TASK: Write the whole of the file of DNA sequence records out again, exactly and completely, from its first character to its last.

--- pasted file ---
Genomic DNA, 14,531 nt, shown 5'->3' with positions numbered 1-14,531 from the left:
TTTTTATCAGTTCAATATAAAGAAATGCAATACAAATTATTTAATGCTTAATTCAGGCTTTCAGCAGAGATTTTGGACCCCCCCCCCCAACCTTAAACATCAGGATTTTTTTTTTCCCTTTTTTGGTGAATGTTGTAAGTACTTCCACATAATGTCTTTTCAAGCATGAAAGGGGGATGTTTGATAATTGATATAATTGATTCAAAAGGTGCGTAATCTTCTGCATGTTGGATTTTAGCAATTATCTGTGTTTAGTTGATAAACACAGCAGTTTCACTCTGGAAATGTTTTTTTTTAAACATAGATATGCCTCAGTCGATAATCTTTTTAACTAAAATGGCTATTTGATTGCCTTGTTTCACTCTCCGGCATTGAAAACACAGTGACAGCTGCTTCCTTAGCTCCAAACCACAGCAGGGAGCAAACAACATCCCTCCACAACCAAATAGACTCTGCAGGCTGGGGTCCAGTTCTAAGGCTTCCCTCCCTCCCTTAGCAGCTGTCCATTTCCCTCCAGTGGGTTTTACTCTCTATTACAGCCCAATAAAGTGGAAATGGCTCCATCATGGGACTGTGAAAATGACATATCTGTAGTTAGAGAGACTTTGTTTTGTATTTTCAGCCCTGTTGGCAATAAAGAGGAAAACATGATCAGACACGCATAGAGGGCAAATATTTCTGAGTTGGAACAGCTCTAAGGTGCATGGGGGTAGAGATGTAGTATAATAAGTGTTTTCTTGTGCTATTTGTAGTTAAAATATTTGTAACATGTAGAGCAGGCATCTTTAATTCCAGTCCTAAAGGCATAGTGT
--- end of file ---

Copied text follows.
Genomic DNA, 14,531 nt, shown 5'->3' with positions numbered 1-14,531 from the left:
TTTTTATCAGTTCAATATAAAGAAATGCAATACAAATTATTTAATGCTTAATTCAGGCTTTCAGCAGAGATTTTGGACCCCCCCCCCCAACCTTAAACATCAGGATTTTTTTTTTCCCTTTTTTGGTGAATGTTGTAAGTACTTCCACATAATGTCTTTTCAAGCATGAAAGGGGGATGTTTGATAATTGATATAATTGATTCAAAAGGTGCGTAATCTTCTGCATGTTGGATTTTAGCAATTATCTGTGTTTAGTTGATAAACACAGCAGTTTCACTCTGGAAATGTTTTTTTTTAAACATAGATATGCCTCAGTCGATAATCTTTTTAACTAAAATGGCTATTTGATTGCCTTGTTTCACTCTCCGGCATTGAAAACACAGTGACAGCTGCTTCCTTAGCTCCAAACCACAGCAGGGAGCAAACAACATCCCTCCACAACCAAATAGACTCTGCAGGCTGGGGTCCAGTTCTAAGGCTTCCCTCCCTCCCTTAGCAGCTGTCCATTTCCCTCCAGTGGGTTTTACTCTCTATTACAGCCCAATAAAGTGGAAATGGCTCCATCATGGGACTGTGAAAATGACATATCTGTAGTTAGAGAGACTTTGTTTTGTATTTTCAGCCCTGTTGGCAATAAAGAGGAAAACATGATCAGACACGCATAGAGGGCAAATATTTCTGAGTTGGAACAGCTCTAAGGTGCATGGGGGTAGAGATGTAGTATAATAAGTGTTTTCTTGTGCTATTTGTAGTTAAAATATTTGTAACATGTAGAGCAGGCATCTTTAATTCCAGTCCTAAAGGCATAGTGT